Amazon loses $ 2 on each e-book

    It's just amazing how weird the e-book market is. Buyers complain that books are too expensive, and publishers are unhappy with their cheapness. But it turns out that online stores earn almost nothing. As it turned out, the same Amazon loses $ 2 on every e-book sold. The fact is that Amazon sells most books for the Kindle “reader” at a single rate of ten dollars, and publishers receive $ 12 and are still unhappy that the electronic version brings less money than the paper one.

    It is still unclear whether electronic publishing will be on its feet and in what form, but Amazon pays for its popularization out of pocket. Of course, this is done not for the sake of charity, but to capture the market.

    At the same time, there are rumors that e-books will soon be on sale on iTunes, and then Amazon will have to be tight.

    Amazon currently controls half of the US e-book market. Theoretically, this market has good prospects, because the profile of readers of books normally coincides with the profile of lovers of electronic gadgets: a relatively young audience (two-thirds of book buyers are less than 55 years old), well-educated, with high incomes.

    According to analysts, with the transition to electronic distribution, publishers will have to change business models. Most importantly, they should lower prices (the normal price for an e-book is $ 5, not $ 10-12), so price wars are inevitable. If someone manages to sell electronic books for $ 10 apiece, then he will get superprofits.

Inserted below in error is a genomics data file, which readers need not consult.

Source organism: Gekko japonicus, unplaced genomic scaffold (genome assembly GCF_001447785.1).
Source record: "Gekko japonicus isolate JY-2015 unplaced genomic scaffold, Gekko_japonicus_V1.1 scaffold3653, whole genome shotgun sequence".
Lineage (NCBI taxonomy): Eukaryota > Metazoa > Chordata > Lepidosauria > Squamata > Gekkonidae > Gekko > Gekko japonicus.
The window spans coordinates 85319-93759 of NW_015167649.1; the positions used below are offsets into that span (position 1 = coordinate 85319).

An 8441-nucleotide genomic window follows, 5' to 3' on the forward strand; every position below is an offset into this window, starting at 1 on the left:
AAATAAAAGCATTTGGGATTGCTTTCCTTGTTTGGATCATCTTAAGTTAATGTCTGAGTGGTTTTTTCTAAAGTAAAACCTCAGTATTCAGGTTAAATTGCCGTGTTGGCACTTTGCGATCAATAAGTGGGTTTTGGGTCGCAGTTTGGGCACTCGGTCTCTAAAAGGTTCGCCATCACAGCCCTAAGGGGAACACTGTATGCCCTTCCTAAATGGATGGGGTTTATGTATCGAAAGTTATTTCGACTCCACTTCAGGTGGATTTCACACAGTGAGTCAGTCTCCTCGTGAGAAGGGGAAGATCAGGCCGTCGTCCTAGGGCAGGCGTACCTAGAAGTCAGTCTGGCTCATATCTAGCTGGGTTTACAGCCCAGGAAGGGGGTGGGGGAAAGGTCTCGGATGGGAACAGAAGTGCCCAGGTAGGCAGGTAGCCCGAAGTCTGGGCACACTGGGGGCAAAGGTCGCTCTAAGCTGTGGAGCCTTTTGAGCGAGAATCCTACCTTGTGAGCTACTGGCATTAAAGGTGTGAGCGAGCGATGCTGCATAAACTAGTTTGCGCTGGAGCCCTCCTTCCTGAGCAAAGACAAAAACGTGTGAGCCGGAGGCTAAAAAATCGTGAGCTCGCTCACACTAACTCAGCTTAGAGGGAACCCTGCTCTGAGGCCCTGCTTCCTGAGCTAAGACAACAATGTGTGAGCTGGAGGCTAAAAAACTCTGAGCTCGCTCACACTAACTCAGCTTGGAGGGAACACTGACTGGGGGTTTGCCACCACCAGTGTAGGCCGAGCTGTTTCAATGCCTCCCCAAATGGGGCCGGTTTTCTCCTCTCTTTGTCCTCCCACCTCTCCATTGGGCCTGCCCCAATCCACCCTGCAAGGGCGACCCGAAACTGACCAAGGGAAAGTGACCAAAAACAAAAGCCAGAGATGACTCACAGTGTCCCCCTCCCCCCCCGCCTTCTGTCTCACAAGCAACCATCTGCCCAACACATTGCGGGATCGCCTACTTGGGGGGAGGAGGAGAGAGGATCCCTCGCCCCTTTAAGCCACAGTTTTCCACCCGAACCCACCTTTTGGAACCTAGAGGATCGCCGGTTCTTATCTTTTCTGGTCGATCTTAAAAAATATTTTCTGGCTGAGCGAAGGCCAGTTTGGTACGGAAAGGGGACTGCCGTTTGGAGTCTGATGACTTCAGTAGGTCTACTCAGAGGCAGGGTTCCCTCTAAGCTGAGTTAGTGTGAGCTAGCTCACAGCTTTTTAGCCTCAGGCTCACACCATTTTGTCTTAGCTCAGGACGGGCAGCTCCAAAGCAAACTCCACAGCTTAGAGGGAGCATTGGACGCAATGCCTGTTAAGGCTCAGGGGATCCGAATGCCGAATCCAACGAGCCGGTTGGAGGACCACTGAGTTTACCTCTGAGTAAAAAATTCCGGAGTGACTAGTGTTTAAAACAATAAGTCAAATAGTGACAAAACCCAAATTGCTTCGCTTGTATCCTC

With the complete rejection of paper printing, the profitability of the publishing business may even increase, although the overall income will fall (see the table where business models are compared). Copyright fees that are tied to the retail price will also decline. These are the prospects that are not very bright for publishers and writers.

    Worst of all, an ideal model with a 100% transition to electronic book publishing (as in the table) is unlikely to be realized in the foreseeable future. That is, book publishers can fall into the same trap as the newspaper / magazine business, namely: they cannot refuse paper, and they will have to bear all the associated printing costs, while the audience will gradually go online. It turns out that the print run is falling and brings less money, and printing costs remain high, and it is almost impossible to correct the situation until 100% of the audience goes online.

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